Autoantibodies against ß AdR and M AChR have already been described for more than two decades in cardiovascular and more recently in various autoimmune and neurological diseases (Wallukat and Schimke, 2014). β1 AdR and M2 AChR antibodies were first described in patients with protozoa-induced Chagas heart disease (Davila et al., 2008, Labovsky et al., 2007, Ribeiro et al., 2010 and Thiers et al., 2012). ß AdR autoantibodies were further shown in patients with dilated cardiomyopathy, orthostatic hypotension, and POTS (Dandel et al., 2012, Li et al., 2014, Li et al., 2015, Wallukat and Schimke, 2014 and Yu et al., 2012). Antibodies against M AchR were described in autoimmune diseases including M1 in Lambert Eaton (Suzuki, 2010), myasthenia gravis (Takamori et al., 2007) and schizophrenia (Jones et al., 2014), and M1 and M3 in Sjögren’s Syndrome (Schegg et al., 2008 and Sumida et al., 2013), and β1 and M2 in Graves’ disease (Galloway et al., 2014 and Stavrakis et al., 2009). These diseases share similarities with CFS including fatigue and autonomic dysfunction. A study in schizophrenia showed binding of M1 antibody positive patients IgG in brain tissue especially in hippocampus, but not in M1 negative patients (Jones et al., 2014). M1 AChR knockout mice have severe deficits in learning and memory (Gould et al., 2015). Similar to our findings, in most other diseases autoantibodies are found in only a subset of patients with a wide overlap of levels in patients and controls.
 

Marco

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This is from a blog I wrote on complex regional pain syndrome :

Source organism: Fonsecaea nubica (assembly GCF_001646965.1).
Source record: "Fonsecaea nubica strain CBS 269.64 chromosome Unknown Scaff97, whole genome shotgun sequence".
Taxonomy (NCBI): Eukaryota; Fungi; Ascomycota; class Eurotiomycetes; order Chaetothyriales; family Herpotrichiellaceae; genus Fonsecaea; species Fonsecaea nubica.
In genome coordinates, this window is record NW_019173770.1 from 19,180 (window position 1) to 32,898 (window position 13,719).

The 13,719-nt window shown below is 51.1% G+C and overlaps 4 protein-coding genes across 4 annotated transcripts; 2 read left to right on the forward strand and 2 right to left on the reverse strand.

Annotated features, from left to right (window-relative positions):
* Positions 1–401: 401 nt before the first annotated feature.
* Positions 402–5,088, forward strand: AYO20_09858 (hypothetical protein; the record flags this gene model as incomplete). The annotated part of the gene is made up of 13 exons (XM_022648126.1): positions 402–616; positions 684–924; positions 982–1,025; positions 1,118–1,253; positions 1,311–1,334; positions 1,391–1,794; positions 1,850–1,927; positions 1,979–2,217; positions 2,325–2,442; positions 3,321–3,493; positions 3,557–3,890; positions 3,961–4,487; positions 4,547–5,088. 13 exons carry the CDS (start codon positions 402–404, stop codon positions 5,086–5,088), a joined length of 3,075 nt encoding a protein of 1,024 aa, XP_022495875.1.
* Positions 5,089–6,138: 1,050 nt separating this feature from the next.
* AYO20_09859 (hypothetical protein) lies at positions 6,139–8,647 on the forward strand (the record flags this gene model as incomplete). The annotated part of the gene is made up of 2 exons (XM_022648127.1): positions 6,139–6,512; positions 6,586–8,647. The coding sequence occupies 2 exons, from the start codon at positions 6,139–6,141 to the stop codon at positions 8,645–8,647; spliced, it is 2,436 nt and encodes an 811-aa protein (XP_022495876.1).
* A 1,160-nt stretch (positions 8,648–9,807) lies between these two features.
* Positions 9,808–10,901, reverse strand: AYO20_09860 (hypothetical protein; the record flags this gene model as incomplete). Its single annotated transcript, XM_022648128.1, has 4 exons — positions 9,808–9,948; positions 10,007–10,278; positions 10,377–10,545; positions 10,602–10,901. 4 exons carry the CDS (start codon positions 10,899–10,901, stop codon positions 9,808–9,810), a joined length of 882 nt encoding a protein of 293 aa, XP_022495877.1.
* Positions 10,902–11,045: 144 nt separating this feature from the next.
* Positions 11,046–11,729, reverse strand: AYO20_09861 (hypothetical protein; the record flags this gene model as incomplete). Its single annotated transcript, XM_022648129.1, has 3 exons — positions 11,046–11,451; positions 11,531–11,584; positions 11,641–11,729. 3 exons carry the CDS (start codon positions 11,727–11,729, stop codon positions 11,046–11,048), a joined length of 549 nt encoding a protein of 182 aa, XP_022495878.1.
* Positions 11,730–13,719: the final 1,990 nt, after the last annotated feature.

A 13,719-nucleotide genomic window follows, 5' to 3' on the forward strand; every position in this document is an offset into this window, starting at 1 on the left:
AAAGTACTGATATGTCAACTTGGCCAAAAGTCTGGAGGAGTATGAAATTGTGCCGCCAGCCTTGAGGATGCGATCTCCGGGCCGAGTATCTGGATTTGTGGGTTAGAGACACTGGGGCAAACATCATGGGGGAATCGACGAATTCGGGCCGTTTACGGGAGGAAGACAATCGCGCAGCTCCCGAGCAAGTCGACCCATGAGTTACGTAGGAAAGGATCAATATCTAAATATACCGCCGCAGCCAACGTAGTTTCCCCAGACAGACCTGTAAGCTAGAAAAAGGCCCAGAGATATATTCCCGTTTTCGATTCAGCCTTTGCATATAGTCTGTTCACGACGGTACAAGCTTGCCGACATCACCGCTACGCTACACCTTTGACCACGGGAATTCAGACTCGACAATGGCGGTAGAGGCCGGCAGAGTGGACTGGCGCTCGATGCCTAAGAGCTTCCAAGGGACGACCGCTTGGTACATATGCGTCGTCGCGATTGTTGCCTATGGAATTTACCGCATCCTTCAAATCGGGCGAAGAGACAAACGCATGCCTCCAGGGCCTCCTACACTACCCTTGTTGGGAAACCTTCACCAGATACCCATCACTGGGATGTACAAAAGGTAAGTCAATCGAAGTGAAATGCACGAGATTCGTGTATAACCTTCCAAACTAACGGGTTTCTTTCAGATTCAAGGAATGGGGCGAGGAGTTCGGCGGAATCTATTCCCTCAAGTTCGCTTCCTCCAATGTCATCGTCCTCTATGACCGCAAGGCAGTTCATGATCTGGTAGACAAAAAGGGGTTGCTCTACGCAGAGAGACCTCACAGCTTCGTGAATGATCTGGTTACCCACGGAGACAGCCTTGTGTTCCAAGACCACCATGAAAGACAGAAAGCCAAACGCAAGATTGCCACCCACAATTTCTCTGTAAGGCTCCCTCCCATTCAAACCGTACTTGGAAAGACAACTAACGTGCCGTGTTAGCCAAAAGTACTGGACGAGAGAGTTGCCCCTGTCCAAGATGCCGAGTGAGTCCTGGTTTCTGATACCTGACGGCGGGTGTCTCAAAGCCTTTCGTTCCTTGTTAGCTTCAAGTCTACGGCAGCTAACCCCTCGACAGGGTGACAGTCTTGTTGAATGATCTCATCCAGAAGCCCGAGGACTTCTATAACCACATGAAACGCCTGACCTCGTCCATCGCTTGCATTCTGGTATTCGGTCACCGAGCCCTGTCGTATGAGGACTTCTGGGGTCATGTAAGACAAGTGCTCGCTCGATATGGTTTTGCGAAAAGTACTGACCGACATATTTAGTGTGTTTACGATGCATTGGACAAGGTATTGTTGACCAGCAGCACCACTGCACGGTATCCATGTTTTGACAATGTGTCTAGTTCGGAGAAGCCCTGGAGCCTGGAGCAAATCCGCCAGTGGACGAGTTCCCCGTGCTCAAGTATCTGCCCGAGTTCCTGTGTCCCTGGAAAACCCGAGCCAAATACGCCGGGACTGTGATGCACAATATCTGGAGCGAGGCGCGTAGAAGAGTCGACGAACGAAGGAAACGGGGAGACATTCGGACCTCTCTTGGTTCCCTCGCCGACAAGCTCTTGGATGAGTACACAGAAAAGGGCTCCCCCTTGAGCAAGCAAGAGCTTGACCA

An autoimmune contribution to CRPS now appears likely given recent findings that 90% of an adult CRPS cohort had autoantibodies (agonistic, therefore upregulating) to either the beta(2)-adrenergic receptor (β2AR) or the muscarinic acetylcholine receptor (M2R). Fifty percent of the cohort had autoantibodies to both. 10

The actions and distribution of these receptors closely match CRPS symptoms: β2AR or M2R receptors are found in the cerebellum, reticular formation, motor cortex, and thalamus in the brain, in the sympathetic and parasympathetic nervous system, the heart, the pyramidal motor pathway to skeletal muscles, in peripheral nerves, and in astrocytes and microglia.

Interestingly Alan Light’s team 11 recently found a threefold upregulation of gene expression for the adrenergic alpha2a receptor in ME/CFS patients following exercise. In addition, several studies have found autoantibodies to muscarinic acetylcholine receptors in ME/CFS 12, 13 and Sjogren’s Syndrome 14. Evidence for autoimmunity in FMS is scant but fibromyalgia does appear to occur co-morbidly in autoimmune diseases such as lupus, rheumatoid arthritis and autoimmune thyroid disease 15.
Read more: From Chronic Regional Pain Syndrome to Fibromyalgia to ME/CFS? The ‘Spreading Neuroinflammation’ Model http://www.cortjohnson.org/blog/201...lgia-mecfs-spreading-neuroinflammation-model/

These things seem to get around!
 

Sidereal

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I see that antibodies to muscarinic cholinergic receptors in ME patients were first found in 2003: http://www.ncbi.nlm.nih.gov/pubmed/12851722
They're not antibodies to the same muscarinic receptor. The Japanese study you linked found antibodies to M1 whereas this German/Norwegian collaboration found antibodies to M3 and M4. The Japanese study is cited in their paper.
 

Rooney

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• Elevated autoantibodies in CFS correlate with elevated IgG1-3 subclass levels, thyreoperoxidase and ANA antibodies and T cell activation.
While I have POTS, I have only had REDUCED IgG subclasses, so I imagine I would be a non-responder.
Is this a correct interpretation?

Wow, what an exciting morning!